Tipping Point

While falling less than gracefully, breakfast over brain down the stairs I remembered a fact from sometime in a former life: stairs are the most dangerous place in the home.

The speed of thought eh? Normal routine operations, memories, reflection, inspiration, the words of a song I could not remember until I started not to think about it (how does that work?) I am sure that these things are going on simultaneously; that the fantastically effective machinery of the human brain sorts them, arranges them, prioritises them and shuffling them, as appropriate, from conscious to sub-conscious, active to emergency, necessary (so worthwhile) not necessary (so discard) without us ever being aware of what is happening. Some thoughts stored, memorised, others rehearsed and shelved.

Looking back, retrospect is only given to those who survive, it seems so many things were running round my head at the same time I was toppling: instructions on how to programme the satnav I have borrowed, how I might next try to defeat the “unholy skeleton guards” in the role playing game I have free time on (nothing has worked so far, including triple socketed heroic swords with fancy names!), how I lost my balance … and … absolutely nothing about which muscles to load, flex, relax in order to fall on my feet, like a cat on speed, or to soften the inevitable impact!

At what stage in such an incident do we realise we cannot recover to a normal standing pose? What processes are involved? Muscle memory? Recent experience? Instinct? Something else? There should always be the “something else category, it allows more thought at a later time, even dare I suggest it: research? At what stage, we probably lose balance more times than we realise, shoe-lace trips or uneven paths but recover with little more than an embarrassed smile and small loss of dignity because our bodies simply take over, making the necessary connections and physical adjustments (I must remember to thank my body more often – the time machine that carries me from today into tomorrow is a super design after all).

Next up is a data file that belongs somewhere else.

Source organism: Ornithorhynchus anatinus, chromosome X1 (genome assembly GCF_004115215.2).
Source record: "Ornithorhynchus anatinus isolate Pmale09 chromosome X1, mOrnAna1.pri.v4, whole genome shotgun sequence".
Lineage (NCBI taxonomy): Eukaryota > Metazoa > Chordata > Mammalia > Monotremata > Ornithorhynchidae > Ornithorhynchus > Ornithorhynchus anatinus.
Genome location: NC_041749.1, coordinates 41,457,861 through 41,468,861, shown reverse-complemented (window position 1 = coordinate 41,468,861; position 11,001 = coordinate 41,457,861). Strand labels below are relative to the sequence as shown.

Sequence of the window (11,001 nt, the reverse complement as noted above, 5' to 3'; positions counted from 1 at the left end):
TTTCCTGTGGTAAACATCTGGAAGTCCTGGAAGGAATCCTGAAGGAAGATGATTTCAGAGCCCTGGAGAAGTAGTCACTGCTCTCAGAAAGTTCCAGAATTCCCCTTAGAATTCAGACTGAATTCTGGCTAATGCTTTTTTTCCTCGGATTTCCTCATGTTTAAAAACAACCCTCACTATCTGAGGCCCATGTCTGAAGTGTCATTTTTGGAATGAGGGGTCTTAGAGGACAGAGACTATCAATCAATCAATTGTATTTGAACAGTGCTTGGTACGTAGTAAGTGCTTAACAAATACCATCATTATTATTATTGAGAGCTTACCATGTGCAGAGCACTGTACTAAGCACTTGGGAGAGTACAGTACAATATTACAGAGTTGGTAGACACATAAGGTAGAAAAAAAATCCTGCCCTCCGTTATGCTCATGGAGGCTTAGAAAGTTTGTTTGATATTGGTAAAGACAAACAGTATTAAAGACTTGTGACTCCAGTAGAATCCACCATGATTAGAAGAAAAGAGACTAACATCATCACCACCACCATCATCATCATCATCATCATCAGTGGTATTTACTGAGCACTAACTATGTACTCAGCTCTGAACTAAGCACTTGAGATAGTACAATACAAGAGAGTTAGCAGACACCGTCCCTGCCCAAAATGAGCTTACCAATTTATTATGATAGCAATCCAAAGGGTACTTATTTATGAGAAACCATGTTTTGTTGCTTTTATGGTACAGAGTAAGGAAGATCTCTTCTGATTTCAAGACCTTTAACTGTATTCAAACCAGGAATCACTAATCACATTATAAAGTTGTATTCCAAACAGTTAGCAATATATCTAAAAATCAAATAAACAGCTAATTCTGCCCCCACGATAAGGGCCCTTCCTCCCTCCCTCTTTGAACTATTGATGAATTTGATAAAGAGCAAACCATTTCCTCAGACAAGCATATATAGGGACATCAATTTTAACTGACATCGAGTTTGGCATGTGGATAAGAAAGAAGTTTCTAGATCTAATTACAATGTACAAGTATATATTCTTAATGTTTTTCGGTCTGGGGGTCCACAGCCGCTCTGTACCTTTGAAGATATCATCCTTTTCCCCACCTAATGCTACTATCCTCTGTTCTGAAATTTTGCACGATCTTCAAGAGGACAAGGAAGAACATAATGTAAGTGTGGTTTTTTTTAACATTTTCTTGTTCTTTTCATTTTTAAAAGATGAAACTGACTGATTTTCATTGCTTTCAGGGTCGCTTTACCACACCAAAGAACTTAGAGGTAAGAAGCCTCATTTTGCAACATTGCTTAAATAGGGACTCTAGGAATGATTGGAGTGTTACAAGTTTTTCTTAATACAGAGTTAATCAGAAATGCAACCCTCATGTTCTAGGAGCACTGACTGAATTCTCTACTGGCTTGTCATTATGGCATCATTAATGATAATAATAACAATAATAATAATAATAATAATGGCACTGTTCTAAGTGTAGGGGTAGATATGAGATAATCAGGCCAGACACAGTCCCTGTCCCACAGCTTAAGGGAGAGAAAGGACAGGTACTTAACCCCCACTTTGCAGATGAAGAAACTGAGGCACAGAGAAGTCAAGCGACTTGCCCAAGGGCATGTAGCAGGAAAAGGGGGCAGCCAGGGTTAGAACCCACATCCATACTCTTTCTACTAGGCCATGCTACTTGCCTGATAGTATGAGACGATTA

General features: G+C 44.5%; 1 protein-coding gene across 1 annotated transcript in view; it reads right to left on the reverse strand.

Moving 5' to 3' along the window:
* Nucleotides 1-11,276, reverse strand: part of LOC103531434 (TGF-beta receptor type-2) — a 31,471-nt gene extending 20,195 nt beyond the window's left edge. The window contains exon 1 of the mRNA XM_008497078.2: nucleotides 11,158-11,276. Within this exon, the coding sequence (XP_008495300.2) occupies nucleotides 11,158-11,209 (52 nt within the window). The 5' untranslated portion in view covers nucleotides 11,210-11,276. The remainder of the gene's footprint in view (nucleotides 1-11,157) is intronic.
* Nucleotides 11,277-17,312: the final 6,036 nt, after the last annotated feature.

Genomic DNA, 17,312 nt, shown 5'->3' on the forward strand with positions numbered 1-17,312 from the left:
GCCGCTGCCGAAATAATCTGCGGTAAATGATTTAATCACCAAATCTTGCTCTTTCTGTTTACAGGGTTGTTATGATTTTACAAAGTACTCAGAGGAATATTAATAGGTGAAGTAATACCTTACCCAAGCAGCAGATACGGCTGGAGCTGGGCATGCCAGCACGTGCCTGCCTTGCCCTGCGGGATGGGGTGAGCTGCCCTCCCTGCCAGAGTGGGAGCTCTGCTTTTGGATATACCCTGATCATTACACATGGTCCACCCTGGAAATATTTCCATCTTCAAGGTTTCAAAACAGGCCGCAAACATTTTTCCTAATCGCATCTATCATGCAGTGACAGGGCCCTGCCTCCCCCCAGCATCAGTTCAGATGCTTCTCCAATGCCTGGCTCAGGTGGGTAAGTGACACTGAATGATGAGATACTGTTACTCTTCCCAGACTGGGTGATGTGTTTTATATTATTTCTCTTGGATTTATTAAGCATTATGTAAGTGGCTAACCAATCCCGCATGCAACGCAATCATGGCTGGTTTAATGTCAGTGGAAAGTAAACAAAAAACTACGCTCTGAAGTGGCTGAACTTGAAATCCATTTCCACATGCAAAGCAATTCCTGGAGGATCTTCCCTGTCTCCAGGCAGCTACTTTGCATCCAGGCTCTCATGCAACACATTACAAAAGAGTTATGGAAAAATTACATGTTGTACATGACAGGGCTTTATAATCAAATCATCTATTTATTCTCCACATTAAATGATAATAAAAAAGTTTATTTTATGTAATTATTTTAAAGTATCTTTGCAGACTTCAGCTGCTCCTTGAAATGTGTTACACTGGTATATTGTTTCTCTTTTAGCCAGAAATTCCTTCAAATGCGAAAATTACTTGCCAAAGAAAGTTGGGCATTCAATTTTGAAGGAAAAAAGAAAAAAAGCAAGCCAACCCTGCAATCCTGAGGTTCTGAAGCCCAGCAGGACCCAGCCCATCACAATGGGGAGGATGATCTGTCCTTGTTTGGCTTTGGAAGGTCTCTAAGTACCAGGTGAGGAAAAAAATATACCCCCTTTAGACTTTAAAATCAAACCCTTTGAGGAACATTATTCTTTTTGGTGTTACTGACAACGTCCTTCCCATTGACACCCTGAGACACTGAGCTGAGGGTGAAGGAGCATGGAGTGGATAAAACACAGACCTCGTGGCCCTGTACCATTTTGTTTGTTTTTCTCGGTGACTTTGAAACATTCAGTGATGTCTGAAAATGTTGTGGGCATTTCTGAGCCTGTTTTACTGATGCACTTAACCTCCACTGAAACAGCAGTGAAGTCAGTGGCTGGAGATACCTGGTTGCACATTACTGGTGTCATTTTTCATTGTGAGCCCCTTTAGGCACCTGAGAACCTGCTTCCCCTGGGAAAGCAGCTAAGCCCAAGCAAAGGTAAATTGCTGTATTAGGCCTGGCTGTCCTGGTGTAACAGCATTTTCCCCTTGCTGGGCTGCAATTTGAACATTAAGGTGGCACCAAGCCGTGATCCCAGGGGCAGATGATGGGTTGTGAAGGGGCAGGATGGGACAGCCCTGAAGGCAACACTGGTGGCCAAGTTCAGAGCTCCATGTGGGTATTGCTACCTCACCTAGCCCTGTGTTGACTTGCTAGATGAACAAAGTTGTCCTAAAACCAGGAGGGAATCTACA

And, with my voyeuristic love of motorbikes and the super camera work now on televised Moto GP I have seen riders hurled from bikes at speeds approaching two hundred miles an hour, slide along wet tracks – and even as they are hurtling through space or across tarmac, grass or gravel – relax and align themselves to be able to convert the tumble into a run, to get the bike upright, remount and re-join the race. Incredible! Incredible fitness, incredible bravery and the ability to react to a near catastrophic fall. I have, incidentally, heard it said that the best way to survive a crash or a fall is to relax: drunks apparently (or apocryphally) get injured less than sober people (don’t try this at home kids!)

But I simply do not remember making the decision: I am not in control – I am falling. Certainly I do not remember any ninja-style moves to minimise damage. But afterwards, with the rue internal smile that recognises luck the thoughts and questions poured in. Little analysis: we have to stop leaving paper for shredding on the stairs and in future forget the magic armour capabilities and concentrate where you are putting your feet sums that part up.

A week later I was upstairs, actually making an impression on the demon villains (maybe it was buying Shuringiana’s Cloak of Starred Protection from a pedlar?) when I heard a thump from the stairway. Without even pressing pause (leaving my avatar to fend for his muscular, never falling self) I went to see… My wife had fallen over some paper left on the stairs.

We have to stop leaving paper for shredding …


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